The sweetie’s breathing in the  bed next to me

The rustle of foliage as a bad bunny eats the garden’s lettuce

The echoing horn of a freight train on the opposite shore

The commuter train thundering up and down the valley

The buzzing of motor boats on the Hudson River below

The whine of mosquitoes

Birdsong

Bees buzzing in the lavender beds

The pealing of the hand bell used to signal prayers, meditations, teachings and meals

The clinking of cutlery against china at mealtime

The whoosh of the dishwasher’s hose

The ringing of the gong to start meditation

The clicking of mala beads

Om Mane Padme Hung and other Buddhist chants

No Meat, Conversation Or Liquor — Will I Survive?

In behavior, blogging, culture, religion on July 23, 2011 at 12:45 pm
Padmasambhava, a picture I, John Hill, took in...

Padmasambhava...Image via Wikipedia

Well, my dears. Off today on a 10-day silent, vegetarian, Buddhist retreat about a 30-minute drive north of my home.

The idea was the sweetie’s, this year’s birthday present.

He’s been a devout Buddhist practicing Dzogchen since he spent six terrifying weeks in 1995 in Bosnia at Christmas, shooting photos for The New York Times.

His mini-altar in the hallway has a small Buddha wrapped in a prayer scarf. A laminated card tucked on the driver side of our ancient Subaru is that of Padmasambhava.

When we started dating, in March 2000, the difference in our faiths — I attend an Episcopal church, albeit not every week — seemed like a potential stumbling block as he is so much  more devout. But it’s not a competition.

And he’s always been really supportive of me, attending my church for more than a decade.

I’ve met and enjoy his lama, Surya Das, author of several books, with a new one out, “Buddha Standard Time.”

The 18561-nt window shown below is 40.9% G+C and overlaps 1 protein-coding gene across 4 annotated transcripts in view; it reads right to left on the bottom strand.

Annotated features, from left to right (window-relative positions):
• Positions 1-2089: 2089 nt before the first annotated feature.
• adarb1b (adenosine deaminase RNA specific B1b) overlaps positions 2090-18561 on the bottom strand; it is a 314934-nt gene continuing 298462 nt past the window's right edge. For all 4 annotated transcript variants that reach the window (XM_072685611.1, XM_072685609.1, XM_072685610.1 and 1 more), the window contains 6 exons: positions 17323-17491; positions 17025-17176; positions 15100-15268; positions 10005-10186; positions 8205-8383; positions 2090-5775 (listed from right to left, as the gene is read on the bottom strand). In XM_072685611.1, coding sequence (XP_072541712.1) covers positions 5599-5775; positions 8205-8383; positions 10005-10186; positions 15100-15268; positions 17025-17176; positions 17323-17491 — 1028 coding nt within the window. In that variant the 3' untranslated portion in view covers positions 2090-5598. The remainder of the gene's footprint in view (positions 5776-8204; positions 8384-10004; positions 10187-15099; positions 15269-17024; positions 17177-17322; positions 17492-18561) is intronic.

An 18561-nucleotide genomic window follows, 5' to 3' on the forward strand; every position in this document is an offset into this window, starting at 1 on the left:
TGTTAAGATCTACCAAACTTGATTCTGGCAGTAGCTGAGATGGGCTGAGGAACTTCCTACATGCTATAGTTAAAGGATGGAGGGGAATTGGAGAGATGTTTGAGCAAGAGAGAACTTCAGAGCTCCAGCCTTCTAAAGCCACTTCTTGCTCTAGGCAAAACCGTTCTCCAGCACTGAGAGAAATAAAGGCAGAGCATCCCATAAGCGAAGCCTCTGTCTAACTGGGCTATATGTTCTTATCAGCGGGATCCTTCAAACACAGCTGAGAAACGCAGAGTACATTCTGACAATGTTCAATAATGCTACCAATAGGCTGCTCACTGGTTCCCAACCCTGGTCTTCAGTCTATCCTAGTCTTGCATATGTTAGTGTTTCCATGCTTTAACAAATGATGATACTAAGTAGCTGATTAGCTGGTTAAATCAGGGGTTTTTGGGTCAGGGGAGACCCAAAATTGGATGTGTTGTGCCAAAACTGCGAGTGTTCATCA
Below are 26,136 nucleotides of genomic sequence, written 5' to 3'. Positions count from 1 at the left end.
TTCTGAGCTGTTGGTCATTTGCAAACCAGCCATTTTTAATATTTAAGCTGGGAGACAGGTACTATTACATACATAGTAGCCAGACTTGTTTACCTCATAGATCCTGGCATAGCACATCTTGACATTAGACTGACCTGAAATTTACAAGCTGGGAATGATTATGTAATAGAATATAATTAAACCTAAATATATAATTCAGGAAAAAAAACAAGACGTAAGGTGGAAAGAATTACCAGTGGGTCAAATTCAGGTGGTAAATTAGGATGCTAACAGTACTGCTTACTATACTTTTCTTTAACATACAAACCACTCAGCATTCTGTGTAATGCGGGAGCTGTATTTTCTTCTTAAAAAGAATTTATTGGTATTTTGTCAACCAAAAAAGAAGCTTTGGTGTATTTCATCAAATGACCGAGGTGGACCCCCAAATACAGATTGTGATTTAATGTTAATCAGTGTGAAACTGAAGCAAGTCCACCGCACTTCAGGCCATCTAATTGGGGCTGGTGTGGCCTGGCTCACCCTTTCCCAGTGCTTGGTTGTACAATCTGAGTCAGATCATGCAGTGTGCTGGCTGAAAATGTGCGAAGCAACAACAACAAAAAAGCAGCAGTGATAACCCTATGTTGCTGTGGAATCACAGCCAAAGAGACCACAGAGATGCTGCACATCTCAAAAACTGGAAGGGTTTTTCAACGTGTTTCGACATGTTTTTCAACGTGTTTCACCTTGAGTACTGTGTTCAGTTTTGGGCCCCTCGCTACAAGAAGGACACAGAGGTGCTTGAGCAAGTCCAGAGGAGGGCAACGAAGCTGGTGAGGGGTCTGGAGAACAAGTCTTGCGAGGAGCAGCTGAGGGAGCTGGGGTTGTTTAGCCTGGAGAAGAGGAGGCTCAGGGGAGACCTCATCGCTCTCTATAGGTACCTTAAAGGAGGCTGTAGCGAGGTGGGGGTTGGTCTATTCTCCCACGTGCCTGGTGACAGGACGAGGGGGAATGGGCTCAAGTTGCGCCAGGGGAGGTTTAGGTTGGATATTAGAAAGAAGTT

He and I even went to see “Mamma Mia” together a few years ago. Namaste on Broadway!

The retreat offers three teachings a day, the only time we’ll be allowed to speak. The food will be vegetarian. There will be no cocktail hour, or wine at dinner, both something we usually enjoy daily at home.

Steak? TV? Three daily newspapers? No, no, no. Ah, the things I cling to.

We’re taking my softball glove and ball, and my bike. I’m taking my camera and watercolors, and plan to write a speech due August 10 in Minneapolis.

I’ll sit in the teachings and meditations and chanting as much as feels comfortable. He and I will share a room, and plan to write notes back and forth. It will be very odd — and difficult — not to talk to him. We typically talk several hours a day and I really enjoy it.

So it’s already a powerful meditation on the loss of that comfort. We may whisper to one another in our room. We’ll see.

I’ve been the butt of jokes for weeks now. “Buddhist,vegetarian, silent — I can’t think of three words less likely to describe you,” said one friend.

If I can get access to the Internet, as yet unknown, I’ll blog during that week. If I can’t, hang tight! I’ll be back here on my regular schedule, posting every other day, starting again on July 31.